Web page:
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Old 11-07-2013, 10:23   #787
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Re: Freighters vs. Sailboats

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Will give it a go for you
Don't bother.

By the time I get a boat, get it on the water and see a freighter........well it may never happen.................in this lifetime.

Better to just post a picture of your nice anchorage.

It can have a freighter in the background if you choose.
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Old 11-07-2013, 10:53   #788
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Re: Freighters vs. Sailboats

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Better to just post a picture of your nice anchorage.

It can have a freighter in the background if you choose.
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Old 11-07-2013, 11:35   #789
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Re: Freighters vs. Sailboats

Seems most of the discussion revolves around one freighter/towboat vs one sailboat either within coastal inland waters or in open ocean at normal speed. When you introduce reality such as a Separation Zone coming into or out of a busy harbor like LA or San Francisco and are dealing with 5-10 freighters, tankers, commercial vessels of all shapes and sizes and speed configuration along with pleasure craft, both power and sail all going in different directions, you will find the ColRegs a handy set of rules for guidance... indispensable, actually. That is not the time to start reading them... you should have them pretty well sorted in your mind already.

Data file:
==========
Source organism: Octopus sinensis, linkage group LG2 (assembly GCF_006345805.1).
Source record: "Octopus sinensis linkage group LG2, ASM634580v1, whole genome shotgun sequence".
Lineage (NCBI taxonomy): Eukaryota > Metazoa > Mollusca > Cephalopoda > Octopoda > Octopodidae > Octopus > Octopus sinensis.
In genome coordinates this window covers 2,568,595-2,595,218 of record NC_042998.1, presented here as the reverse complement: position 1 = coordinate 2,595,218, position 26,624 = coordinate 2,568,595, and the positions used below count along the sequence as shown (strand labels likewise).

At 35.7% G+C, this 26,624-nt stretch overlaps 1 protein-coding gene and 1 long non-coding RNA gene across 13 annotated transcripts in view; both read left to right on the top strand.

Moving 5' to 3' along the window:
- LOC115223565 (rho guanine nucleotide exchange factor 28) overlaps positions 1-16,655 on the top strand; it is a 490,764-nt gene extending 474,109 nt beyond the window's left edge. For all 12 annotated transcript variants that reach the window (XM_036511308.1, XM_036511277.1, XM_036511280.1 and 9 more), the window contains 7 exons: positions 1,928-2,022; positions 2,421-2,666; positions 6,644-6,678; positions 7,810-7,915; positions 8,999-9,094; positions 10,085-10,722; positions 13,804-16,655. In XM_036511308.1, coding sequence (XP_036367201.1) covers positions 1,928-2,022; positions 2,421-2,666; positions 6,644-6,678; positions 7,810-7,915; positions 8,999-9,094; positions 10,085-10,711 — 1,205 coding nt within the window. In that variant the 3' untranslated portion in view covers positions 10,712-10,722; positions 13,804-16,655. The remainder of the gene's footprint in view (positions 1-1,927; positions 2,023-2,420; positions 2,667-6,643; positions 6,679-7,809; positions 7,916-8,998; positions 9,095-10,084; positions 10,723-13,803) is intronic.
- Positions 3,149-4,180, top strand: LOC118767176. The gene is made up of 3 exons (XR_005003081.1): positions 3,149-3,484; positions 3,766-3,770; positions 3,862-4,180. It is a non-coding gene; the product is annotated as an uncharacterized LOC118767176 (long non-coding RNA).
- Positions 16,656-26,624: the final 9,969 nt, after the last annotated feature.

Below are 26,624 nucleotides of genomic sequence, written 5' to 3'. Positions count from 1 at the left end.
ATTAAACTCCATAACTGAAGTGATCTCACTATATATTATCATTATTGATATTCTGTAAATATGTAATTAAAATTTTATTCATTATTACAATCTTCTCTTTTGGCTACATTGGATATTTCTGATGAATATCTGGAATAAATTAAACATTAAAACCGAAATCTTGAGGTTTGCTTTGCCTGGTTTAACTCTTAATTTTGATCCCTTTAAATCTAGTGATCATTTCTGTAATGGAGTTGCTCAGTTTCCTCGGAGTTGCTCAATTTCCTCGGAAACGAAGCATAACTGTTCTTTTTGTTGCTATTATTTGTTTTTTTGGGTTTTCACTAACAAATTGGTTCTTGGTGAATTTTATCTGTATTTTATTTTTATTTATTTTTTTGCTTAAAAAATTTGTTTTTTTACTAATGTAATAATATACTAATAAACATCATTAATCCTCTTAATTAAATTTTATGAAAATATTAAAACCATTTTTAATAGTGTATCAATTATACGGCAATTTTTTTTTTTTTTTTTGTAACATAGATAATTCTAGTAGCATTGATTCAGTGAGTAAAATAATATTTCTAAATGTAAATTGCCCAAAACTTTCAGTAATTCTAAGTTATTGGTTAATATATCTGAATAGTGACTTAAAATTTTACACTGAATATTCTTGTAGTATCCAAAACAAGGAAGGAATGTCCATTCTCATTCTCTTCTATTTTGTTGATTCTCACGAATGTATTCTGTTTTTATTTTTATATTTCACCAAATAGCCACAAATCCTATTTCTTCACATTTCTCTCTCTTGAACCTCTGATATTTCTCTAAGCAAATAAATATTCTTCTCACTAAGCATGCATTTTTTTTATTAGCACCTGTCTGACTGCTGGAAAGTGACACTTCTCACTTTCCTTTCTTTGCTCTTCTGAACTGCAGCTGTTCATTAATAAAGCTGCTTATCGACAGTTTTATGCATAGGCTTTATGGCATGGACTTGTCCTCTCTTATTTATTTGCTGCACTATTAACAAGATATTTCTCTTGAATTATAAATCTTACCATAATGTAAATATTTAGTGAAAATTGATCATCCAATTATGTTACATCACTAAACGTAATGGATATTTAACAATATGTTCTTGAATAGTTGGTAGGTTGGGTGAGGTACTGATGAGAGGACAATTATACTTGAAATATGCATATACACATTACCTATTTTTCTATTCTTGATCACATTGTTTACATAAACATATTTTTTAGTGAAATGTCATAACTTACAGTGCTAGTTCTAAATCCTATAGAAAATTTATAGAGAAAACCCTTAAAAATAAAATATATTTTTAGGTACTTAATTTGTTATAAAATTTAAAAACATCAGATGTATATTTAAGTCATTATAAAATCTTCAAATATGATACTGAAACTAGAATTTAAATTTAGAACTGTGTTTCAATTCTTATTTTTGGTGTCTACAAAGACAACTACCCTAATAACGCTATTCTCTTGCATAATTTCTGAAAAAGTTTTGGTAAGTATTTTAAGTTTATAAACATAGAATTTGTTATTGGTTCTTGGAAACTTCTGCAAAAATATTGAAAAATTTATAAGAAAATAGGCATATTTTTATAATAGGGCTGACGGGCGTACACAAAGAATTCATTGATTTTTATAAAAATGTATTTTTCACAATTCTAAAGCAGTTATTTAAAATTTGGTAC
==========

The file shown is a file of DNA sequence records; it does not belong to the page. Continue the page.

You should also expect other mariners not to behave in accordance with the regs through ignorance or lack of attention. It is far better to consider all are idiots until they prove you wrong.
Be careful out there! Phil
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Old 11-07-2013, 11:46   #790
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Re: Freighters vs. Sailboats

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I can't imagine being head on, or nearly head on, with a freighter.
Well, it happens. You're sailing on the open ocean, nothing but blue water around you. You see a dot on the horizon -- it's a ship! At night you may be able to see his running lights, but unless conditions are perfect this is pretty tough to do until it gets a little closer. With luck you see his masthead lights, and they show that the ship is heading to your port or starboard and there is no possibility of collision. Or, you see one on top of the other and he's heading towards you.